Invest in Scapegoats -- Tactic #19

Now we come to what is considered by some to be the most repulsive of all political tactics -- the scapegoating of subordinates.  This is a maneuverer's tactic, much more so than a street fighter's.  Street fighters use the force of their personalities in their political battles, where maneuverers are more subtle.  All the master maneuverers I personally know, are masters of scapegoating.

"When a problem develops, you dive down.  I go up."

This advice was perhaps the closest I ever came to understanding what happens in the head of the maneuverer when he or she plays this card.  Looking at if from my somewhat more moralistic viewpoint, it appears to be a shameless shucking of blame, allowingthe crap fall on the heads and shoulders of innocent and semi-innocent others instead.  I could never do it -- not because I didn't understand the tactic, but simply because it seemed so wrong.

You may have a different sense of right and wrong.  Or maybe circumstances make the act of scapegoating less repugnant.  For whatever reason, if you're going to do it, you should employ the tactic wisely and correctly.

There are two keys to successful scapegoating -- timing and selection of the "goat".  From a timing standpoint, the earlier in a project, the better.  I'd advise you to start planning a scapegoat as a back-up plan for any high risk project or action.  And I'd put the scapegoat in place as soon as you see the first small indications of trouble.

What do I mean by "put in place"?  Specifically maneuver the scapegoat into a position where they are responsible for the thing at risk.  Make them the project manager, if it is a project.  Make them the sponsoring manager, if it is an acquisition.

Yes, you're certainly giving up the opportunity to take the lion's share of the credit for success (should such an unlikely event occur).  If the project succeeds, however, you will still share in the glory, perhaps just not taking center stage.  If the project fails, you will have distanced yourself sufficiently as to not get too much mud on you.  It's an insurance policy -- take it out when you develop a sniffle, not when you are on life support -- by then it costs too much, and the patient is likely to die anyway.

Selecting the right scapegoat can be an art in itself.  A requirement for success is for the "goat" to be your subordinate, and for them to be acknowledged in the organization as "good" and "a good fit".

Why a subordinate?  Because anyone else is likely to cast all blame for any failing back toward you as the project goes down the tubes.  It could still happen with a subordinate, but it's less likely, particularly if you put them in place blindly.  By that I mean, they don't realize why they are actually there -- as a buffer between you and failure.  You achieve this by stroking their egos, and painting a rosy picture of the future that goes along with success of the project.  For the "goat" the project becomes an opportunity, not a risk.  I've seen scapegoats forced into the role fully aware of what is happening, and they tend to be much less tractable, although it can work if you have just the right touch with the "goat".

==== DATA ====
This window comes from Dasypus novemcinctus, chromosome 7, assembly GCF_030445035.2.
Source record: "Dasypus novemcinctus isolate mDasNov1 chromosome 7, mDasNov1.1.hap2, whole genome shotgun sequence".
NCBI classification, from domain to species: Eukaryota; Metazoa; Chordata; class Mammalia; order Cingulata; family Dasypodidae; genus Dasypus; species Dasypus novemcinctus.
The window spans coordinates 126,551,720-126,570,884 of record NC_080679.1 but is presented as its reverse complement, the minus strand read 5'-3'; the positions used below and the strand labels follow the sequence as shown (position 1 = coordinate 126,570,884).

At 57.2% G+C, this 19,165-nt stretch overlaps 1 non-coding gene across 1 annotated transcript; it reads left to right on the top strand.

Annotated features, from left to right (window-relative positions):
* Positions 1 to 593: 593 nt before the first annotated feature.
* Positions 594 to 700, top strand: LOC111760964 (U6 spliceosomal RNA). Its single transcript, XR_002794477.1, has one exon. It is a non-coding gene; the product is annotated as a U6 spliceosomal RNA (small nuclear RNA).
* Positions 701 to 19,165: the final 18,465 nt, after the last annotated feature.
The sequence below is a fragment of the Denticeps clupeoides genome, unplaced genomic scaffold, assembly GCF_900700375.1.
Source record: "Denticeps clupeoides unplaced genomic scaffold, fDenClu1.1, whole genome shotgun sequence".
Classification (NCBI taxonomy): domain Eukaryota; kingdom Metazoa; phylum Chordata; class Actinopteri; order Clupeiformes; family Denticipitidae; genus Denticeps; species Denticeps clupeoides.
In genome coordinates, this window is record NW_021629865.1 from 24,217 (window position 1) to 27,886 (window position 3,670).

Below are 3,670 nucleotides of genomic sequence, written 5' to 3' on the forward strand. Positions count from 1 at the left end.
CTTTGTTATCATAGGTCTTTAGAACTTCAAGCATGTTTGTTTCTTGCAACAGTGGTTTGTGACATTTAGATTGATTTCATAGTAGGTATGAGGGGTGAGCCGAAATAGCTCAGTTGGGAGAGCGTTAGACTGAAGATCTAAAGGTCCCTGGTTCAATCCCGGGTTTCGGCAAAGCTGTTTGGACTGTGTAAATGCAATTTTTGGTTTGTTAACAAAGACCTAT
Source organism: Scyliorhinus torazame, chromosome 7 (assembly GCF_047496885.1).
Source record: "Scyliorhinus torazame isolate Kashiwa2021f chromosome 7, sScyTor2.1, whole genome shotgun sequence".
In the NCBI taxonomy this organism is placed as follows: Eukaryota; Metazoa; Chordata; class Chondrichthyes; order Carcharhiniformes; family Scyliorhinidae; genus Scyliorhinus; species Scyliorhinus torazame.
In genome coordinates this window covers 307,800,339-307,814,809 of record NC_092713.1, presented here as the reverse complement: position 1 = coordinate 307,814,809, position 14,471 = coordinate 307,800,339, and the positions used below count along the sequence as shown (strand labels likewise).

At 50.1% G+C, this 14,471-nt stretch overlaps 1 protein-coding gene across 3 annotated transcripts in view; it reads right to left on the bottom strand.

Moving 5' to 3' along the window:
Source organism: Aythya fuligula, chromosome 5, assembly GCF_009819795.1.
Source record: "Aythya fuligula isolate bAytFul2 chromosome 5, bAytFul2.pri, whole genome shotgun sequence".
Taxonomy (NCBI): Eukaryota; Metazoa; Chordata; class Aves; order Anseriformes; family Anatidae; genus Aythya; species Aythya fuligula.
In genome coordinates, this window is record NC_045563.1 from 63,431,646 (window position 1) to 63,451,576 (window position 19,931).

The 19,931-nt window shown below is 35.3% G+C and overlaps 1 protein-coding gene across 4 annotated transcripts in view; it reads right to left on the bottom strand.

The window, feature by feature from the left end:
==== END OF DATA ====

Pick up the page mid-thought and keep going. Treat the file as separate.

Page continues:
Why a good employee?  Because chucking a poor performer at the issue is a very obvious attempt to escape blame.  Besides, conventional wisdom says you should put your best people on your biggest challenges.  Anything less looks suspicious.  The problem with this strategy is you may very likely have to sacrifice the employee.  When it comes down to a failure -- it is likely to either be him or you (although sometimes it can be both of you, if you stayed too close).  You have to be ready to let that employee go fairly early, and be prepared to toss another body or two under the wheels, too, if necessary.

Long term ramifications are huge -- you deplete your talent pool, and develop a bad reputation among your subordinates by using the tactic.  Oddly, I've seen it repeatedly used as standard operating procedure, or even applauded, at the highest levels of corporations -- a place rife with maneuverers.

As the pinnacle of the political maneuverer's tactical options, Scapegoating is a must for any corporate politician with an eye on the top job.

Expect Betrayal -- Tactic #18

Most business relationships are superficial.  It may not feel that way at the time, but if you've ever changed companies, you can test my assertion.  How many of your old associates do you still spend time with?  For most people, the answer is -- not very many.  And why is that?  Simply because in your next job, you develop a collection of new superficial business relationships, and those force out the old.  After all there's only so much time in the day, right?

Real relationships are deeper than just the convenience of the moment.  They are built on shared interests and experiences, true respect and interdependence.  Superficial business relationships tend to be based on proximity, and the needs of constantly shifting alliances and power bases.

And yet, some business relationships do develop into real relationships.  But it takes hard work to make it happen, and the relationship has to transcend the politics of the office.  Employees will willingly sacrifice a competitor, often will sacrifice a peer, but rarely will sacrifice a friend.  So finding the critical few relationships is very important to your power base -- these are the relationships you can USUALLY depend on no matter what.  Mentor relationships certainly fall into this category.

I say usually, because I've seen a handful of shocking betrayals in my days in executive leadership. I can't mention their specifics, but their circumstances still amaze me.  They were such complete and utter betrayals that I can only advise any power player to treasure the bonds of friendship, but make sure to continue to watch your back.